Most of the Eastern spiritual schools are laid out in such a way that you can EXPERIENCE AND PROVE all the spiritual states and principles mentioned, which is the religious path.  In fact these are the same states achieved by the Christian saints, but eastern schools have everyone trying to cultivate these states for liberation whereas Christians only have a few devoted people bumping into them anymore.

Why? Because the intellectual framework of cultivation principles is lacking in Christianity anymore (in preference to expoundings by reverends and priests with intellectual and speaking powers rather than samadhi attainments, i.e. spiritual accomplishments) so the common man doesn't even know how to cultivate correctly. Or, doesn't even know it exists, or that that's what they should be doing. Or a bunch of other reasons I'm sure you can think of.

Without this reliance on proof, that's why Christianity now has over 33,830 denominations  or sub-groups or divisions (David B. Barrett's World Christian Encyclopedia). Tell me, they can't all be right, can they? The truth is, with even the slightest cultivation attainments from regular meditation, you can start identifying the nonsense spin-offs immediately. IMMEDIATELY.

The problem for Christianity has grown even worse over time in that the common man is now clinging to emotions--because of this stress on emotions over reasons trumpeted by evangelicalism -- as the cultivate path wholly in  itself. That's the problem in many Christian sects, divisions, groups, sub-groups or denominations.

This, of course,  leads to nothing other than a strong bathing in  transient feelings for awhile, and then tomorrow is another day. Translation: no cultivation progress.

People can claim this is the way to salvation, liberation, Heaven and so forth, but is it? There's not even any logic to it, other than belief. Well, you believe that one day a half-blood, uncircumcised baby killer whale will become King of England, but belief is belief. Beliefs are just claims with no means of possible proof and so anything goes with belief and all sects can abound, whereas on the Eastern side we have the fact you can prove spiritual states for yourself, along with robust intellectual explanations of the path, principles and stages.

You can call this a claim, but it becomes a fact with self-proof, or self-realization, and history shows plenty of people who do achieve something along these lines, just as it shows plenty of people who can lift more than their own weight in barbells. In fact, no Eastern tradition could survive WITHOUT the proof of people who could cultivate using its methods and tenets to some level of realization. Today we have the Western schools controlled by a central power or Orthodoxy which expounds a judgment on matters based solely on someone's opinion, rather than the truth or falsity of the matter. Hence we have Galileo's censure, and the censure of all sorts of scientific findings as perfect examples of belief over fact, dogma over truth. If THESE PROVABLE THINGS can be censured although they're correct, what about the things that CAN'T BE PROVEN but people are supposed to go on by "faith"?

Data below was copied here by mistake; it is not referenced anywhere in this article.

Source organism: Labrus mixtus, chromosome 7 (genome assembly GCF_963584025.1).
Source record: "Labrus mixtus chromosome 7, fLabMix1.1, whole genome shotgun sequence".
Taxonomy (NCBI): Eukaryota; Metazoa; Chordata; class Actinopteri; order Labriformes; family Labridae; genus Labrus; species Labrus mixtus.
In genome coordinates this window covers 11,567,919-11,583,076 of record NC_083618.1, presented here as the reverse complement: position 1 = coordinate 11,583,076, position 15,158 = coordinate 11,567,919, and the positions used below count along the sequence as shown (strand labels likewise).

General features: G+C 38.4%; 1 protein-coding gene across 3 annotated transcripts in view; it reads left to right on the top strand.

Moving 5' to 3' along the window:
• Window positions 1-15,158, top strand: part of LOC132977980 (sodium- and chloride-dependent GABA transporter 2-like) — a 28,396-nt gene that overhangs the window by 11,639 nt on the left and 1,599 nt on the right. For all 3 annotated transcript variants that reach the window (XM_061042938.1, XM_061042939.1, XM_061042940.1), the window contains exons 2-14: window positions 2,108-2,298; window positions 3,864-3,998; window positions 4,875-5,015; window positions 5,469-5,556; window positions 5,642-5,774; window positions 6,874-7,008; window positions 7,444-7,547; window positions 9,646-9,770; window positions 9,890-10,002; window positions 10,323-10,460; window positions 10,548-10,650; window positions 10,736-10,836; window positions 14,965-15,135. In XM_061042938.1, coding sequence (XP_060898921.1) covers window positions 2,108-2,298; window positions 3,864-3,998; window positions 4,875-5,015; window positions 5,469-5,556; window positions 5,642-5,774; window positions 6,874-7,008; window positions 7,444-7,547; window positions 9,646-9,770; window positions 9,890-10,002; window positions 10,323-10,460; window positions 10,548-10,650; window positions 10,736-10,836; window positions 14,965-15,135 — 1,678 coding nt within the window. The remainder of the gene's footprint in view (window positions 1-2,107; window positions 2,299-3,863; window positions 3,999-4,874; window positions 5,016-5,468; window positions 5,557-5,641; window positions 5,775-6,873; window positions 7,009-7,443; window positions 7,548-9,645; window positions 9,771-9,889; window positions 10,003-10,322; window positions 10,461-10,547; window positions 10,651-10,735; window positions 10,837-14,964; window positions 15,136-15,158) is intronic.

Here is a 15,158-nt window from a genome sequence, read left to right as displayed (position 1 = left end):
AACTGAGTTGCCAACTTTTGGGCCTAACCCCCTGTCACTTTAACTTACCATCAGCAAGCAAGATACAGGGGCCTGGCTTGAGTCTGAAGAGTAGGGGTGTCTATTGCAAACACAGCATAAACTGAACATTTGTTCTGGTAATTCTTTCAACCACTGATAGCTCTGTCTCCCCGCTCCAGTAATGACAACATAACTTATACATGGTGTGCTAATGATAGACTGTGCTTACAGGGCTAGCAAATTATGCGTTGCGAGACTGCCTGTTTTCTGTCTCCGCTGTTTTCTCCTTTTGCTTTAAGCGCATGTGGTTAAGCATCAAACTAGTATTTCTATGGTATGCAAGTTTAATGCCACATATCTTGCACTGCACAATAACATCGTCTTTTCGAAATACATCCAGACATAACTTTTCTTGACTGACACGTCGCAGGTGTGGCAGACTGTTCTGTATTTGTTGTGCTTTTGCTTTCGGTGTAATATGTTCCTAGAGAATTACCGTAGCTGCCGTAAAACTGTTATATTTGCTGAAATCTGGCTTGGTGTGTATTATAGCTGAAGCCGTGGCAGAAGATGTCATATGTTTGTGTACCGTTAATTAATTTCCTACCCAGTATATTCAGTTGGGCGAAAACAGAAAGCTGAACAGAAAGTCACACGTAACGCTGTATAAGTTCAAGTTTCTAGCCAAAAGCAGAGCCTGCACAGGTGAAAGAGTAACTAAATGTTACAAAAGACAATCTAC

When you think about it and compare those who ACHIEVE something spiritually with those who don't, it's because  of cultivation, not simply because of belief and certainly not because of  feelings or even "vague feeling states". To trumpet that idea is a disservice to people in the extreme; there is work to be done. Don't cut off people's wisdom life.

As Jeff Levin wrote, 

"Spirituality," as the term traditionally has been used, refers to a state of being that is acquired through religious devotion, piety, and observance. Attaining spirituality-union or connection with God or the divine-is an ultimate goal of religion, and is a state not everyone reaches. According to this usage, spirituality is a subset of a larger phenomenon, religion, and by definition is sought through religious participation. Religious scholars, historians, clergy and mystics of all faiths, and lay people have always used the term in this way, almost without exception. [God, Faith, and Health, Jeff Levin, (John Wiley & Sons, New York, 2001), pp. 9-10.]

So spirituality actually means SUCCESSFUL CULTIVATION PRACTICE, not simply membership in a group or the attendance of religious services. Remember that.

In most all genuine cultivation schools, you need both merit and wisdom to be able to achieve some degree of spiritual attainment. Those are the two wings that let you fly: (1) spiritual wisdom and (2) merit or virtue.  Morality, ethics, the practice of virtue and cutting off of evil ways -- all these PLUS good works brings you merit....a BIG accumulation of merit....which you need to succeed on the cultivation path. 

Christianity as a path excels in teaching the doing of good works and merit making. It excels on the merit side. Everywhere you look, Christians are sponsoring this or that to help other beings. Yes, other groups do, too, but Christianity  is EXTROVERTED in the performance  of merit making activities. It's proactive along these lines as a general characteristic of the tradition.

Excellent! Commendable beyond compare. Marvelous!

From a practical standpoint, Buddhism fails in this way and so do other traditions even though they also press people to do merit. It's not that Buddhists and others don't do acts of charity (don't be nonsensical), but that its expression does not come to the forefront of spiritual practice  in many traditions despite the teachings to do it. In fact, when you have a lot of merit, you tend to be born in richer rather than poorer environments, and those tend to be Christian in this day and age...a self-reinforcing circle for as long as the karma lasts.  One hundred years from now, who can say? 

But what about wisdom? What about wisdom and Christianity? Where does wisdom go when emotion takes over?